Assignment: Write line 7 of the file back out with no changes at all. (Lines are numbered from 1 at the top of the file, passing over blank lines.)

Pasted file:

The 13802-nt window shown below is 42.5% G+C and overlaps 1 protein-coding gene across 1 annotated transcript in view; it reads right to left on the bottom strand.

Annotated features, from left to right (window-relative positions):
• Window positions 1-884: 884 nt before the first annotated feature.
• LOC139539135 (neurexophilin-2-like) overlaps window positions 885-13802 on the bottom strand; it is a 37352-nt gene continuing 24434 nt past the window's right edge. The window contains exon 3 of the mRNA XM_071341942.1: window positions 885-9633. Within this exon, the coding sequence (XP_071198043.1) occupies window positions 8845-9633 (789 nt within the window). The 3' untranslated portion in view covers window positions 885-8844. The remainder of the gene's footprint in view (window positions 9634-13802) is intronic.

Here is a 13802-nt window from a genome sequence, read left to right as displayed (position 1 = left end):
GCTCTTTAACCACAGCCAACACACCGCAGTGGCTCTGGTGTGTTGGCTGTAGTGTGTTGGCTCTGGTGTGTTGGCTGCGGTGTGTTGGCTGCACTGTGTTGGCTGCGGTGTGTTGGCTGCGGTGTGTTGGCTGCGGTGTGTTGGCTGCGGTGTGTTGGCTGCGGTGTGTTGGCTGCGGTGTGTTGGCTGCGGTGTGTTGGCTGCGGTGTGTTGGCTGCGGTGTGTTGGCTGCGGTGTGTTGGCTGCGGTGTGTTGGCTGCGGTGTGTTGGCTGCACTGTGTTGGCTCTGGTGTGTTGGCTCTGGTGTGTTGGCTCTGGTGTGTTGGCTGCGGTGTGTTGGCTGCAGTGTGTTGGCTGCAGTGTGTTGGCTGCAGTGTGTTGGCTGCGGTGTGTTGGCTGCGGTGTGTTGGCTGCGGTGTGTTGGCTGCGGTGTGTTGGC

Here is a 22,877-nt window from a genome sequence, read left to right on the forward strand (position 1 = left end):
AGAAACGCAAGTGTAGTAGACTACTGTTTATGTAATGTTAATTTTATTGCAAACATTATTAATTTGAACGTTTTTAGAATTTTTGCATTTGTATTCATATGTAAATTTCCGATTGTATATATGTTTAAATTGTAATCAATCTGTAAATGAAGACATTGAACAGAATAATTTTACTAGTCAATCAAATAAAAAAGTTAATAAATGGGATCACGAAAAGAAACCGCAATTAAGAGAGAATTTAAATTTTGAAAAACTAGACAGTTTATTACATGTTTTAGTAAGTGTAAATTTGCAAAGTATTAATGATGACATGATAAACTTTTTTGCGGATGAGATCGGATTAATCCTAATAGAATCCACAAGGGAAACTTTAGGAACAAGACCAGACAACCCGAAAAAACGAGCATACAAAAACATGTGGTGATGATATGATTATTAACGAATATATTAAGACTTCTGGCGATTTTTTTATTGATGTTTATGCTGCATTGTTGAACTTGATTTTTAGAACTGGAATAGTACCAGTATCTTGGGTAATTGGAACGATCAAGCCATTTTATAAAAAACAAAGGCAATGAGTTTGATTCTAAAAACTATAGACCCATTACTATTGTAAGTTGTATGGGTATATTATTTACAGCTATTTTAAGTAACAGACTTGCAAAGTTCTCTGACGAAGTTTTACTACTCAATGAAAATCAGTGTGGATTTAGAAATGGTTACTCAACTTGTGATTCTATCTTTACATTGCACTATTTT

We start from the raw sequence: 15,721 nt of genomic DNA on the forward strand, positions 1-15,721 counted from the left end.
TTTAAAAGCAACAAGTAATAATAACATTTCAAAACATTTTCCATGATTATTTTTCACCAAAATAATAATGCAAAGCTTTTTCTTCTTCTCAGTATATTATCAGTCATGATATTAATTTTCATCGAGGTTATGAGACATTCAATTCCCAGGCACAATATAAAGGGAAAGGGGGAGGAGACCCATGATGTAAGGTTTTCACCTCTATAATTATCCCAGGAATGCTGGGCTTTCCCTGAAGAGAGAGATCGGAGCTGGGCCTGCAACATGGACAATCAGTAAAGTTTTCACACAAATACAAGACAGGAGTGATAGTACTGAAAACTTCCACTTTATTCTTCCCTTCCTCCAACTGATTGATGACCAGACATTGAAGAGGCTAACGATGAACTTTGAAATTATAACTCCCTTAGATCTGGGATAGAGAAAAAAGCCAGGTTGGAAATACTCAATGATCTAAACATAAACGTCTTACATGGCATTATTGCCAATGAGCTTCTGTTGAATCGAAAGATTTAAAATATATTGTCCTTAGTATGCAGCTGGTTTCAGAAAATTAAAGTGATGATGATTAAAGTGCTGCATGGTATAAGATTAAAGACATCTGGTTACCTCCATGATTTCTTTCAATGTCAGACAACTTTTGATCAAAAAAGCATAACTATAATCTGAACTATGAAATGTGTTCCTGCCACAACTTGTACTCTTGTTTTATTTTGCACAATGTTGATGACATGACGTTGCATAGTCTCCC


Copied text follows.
Here is a 22,877-nt window from a genome sequence, read left to right on the forward strand (position 1 = left end):